As he drowns in a deluge of social media skirmishes, JO FRIEDMAN says better to meet and discuss in person, console friends or give to charities.
To be a Jew right now is to be utterly consumed by one story.
To be a Jew who was raised Jewish, who went to a Jewish school, whose friends are mostly Jewish and who remains embedded in the Jewish community, is to be deeply shaken.
To be a Jew who has visited Israel several times, who lived there for his gap year, who feels its spiritual pull, and who dreams of showing his future children its land and its people, is to be overwhelmed, exhausted and sad.
I often wondered whether I was more “pro-Israel” than my friends who are not Jewish (but with whom I share most other views) because I was biased – a product of 15 years of school-supported indoctrination – or whether it was simply because I knew more.
I know that Israel’s existence is not a consequence of colonialism. I know that using language like “decolonisation” to justify the unjustifiable erases the humanity of Israeli Jews, the majority of whom are people of colour.
I know that Israeli Jews did not appear from thin air in 1948. In fact, many had been there for thousands of years and others arrived in their hundreds of thousands after being exiled from nearby Arab nations or displaced after the Holocaust.
So many seem sure that we must debate and convince. But I wonder if we do. There will be no referendum on Israel Vs Hamas.
And I can point to scholarship and essays showing that despite Israeli failings, it was Yasser Arafat’s unwillingness to compromise that led to the stalemate at Camp David – the closest Israel and Palestinians ever came to peace.
When a friend reached out to check in while simultaneously posting several Instagram stories about Israel’s “genocide” in Gaza, I knew enough to explain the distinction between a reasonable critique of Israel’s actions and the intentional extermination of a population.
And when another asked me how my friends and I feel about the conflict, given that we are “not Zionists”, I could tell her that we absolutely are Zionists; that to most Jews Zionism is simply the belief that Jews have a right to self-determination in the land of Israel.
But is there any point? What am I achieving?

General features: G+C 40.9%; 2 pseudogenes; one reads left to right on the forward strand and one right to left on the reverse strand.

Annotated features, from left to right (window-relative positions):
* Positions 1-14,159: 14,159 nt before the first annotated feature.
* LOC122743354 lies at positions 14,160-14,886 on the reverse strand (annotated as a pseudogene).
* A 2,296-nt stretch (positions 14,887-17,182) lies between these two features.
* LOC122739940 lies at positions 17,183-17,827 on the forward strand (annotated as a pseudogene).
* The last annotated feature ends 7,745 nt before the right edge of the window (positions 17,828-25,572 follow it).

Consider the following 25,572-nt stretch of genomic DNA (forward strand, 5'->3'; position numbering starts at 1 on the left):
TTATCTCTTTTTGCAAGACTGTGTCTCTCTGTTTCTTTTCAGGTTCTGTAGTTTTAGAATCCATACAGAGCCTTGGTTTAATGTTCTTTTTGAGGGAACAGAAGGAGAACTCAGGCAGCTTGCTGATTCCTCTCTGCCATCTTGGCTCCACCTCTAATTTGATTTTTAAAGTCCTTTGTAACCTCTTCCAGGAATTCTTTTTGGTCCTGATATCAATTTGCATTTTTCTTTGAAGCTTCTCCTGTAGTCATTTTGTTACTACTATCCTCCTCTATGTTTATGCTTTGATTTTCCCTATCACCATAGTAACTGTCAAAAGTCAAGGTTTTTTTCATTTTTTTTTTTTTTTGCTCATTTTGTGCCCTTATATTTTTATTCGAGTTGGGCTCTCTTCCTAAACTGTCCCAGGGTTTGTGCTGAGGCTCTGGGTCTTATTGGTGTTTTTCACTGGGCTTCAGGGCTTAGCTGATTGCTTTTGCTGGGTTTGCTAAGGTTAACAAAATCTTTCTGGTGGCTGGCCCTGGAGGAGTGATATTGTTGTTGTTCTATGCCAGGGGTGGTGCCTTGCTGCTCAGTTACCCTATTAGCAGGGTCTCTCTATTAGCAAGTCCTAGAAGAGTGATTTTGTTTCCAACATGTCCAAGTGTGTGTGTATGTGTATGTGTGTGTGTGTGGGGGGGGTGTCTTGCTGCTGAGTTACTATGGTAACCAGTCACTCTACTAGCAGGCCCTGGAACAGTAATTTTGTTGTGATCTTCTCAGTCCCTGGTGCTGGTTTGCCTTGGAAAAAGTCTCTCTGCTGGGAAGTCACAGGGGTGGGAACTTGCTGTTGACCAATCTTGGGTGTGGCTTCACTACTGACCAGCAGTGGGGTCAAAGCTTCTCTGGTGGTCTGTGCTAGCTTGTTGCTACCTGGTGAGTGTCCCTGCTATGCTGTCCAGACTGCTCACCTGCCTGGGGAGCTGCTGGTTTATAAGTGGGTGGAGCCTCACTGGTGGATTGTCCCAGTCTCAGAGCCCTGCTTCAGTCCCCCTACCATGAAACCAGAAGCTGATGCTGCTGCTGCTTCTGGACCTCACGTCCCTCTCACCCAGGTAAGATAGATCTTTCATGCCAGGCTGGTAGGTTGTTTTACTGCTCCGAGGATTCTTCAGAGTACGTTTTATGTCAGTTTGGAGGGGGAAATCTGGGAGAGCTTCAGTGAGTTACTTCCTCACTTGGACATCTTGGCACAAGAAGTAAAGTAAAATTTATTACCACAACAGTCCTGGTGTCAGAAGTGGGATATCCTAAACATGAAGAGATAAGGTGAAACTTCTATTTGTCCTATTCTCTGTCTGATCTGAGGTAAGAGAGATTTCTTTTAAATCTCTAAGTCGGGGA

In the past two weeks, scores of Jewish friends and acquaintances have taken to Instagram, posting or re-posting paragraphs of text, infographics and snippets from news videos to their “non-Jewish followers”, imploring them to appreciate that Israel is the victim of this attack by Hamas, to see Hamas for what it is, to agree that the only morally acceptable outcome is its destruction.
Whatsapp groups are mobilising throughout the community to draft statements in defence of Israel’s actions and to protest those who are insufficiently empathetic or downright antagonistic. Others attack the AFL for staying quiet, as if an Australian sporting organisation has a moral obligation to get involved, or criticise Fed Square for raising the Palestinian flag, as if it is the flag of Hamas.
Pick a side. Pick a side. Pick a side.
In his New York Times column last week, Nikolas Kristof wrote: “If your moral compass is attuned to the suffering of only one side, your compass is broken, and so is your humanity.”
Social media is designed to elevate extremism, perpetuate the binary and keep people scrolling – when in fact the majority of people have no firm position on the conflict.
Loud social media efforts to influence people’s views are seldom effective.
Perhaps they shared a post in solidarity with Jews on October 7, possibly even reached out to a Jewish friend. And perhaps two weeks later they shared a video of Al Jazeera’s chief correspondent in Gaza, Wael Al-Dahdouh, howling as he grieved the loss of his wife, son, daughter and grandson killed by an Israeli air strike in a camp where they had sought refuge after heeding Israel’s call to move south. More likely still, they have shared nothing at all.
So many seem sure that we must debate and contend and convince and inform. But I wonder if we do. There will be no referendum on Israel Vs Hamas. Australians don’t get a vote, and most of them don’t want one. Clear instances of people misusing public platforms or public office to misinform or vilify can sometimes be effectively tackled through careful and subtle action, often behind the scenes. But loud social media efforts to influence people’s views are seldom effective.
In his podcast early last week, American journalist Ezra Klein said: “Grief moves slowly, but war moves quickly.”
Grief calls for us to slow down and mourn. To reflect on what happened on October 7. But we struggle with this. We’re scared of antisemitism and people who are anti-Israel, who now, it appears, overlap alarmingly. Relationships we enjoyed, organisations we affiliated with, publications we turned to are suddenly not the easy fit we thought they were.
It is a destabilising revelation.
And so in an effort to regain some control, we jump into action – any action. We berate people for not posting. We berate people for posting. We name and shame. We boycott. We silence. But never do we feel comforted. Not only is it not the balm we need, it carries risk of exacerbating risk and polarisation — of keeping the tension high.
When I asked Israeli friends how I can help, none suggested stepping into the battle of public diplomacy. Reach out to your friends who know someone affected, they said. Give to charity if you can. Congregate and talk about your feelings. And when this is all over, do what you can to fight for a better Israel; an Israel that yearns for peace.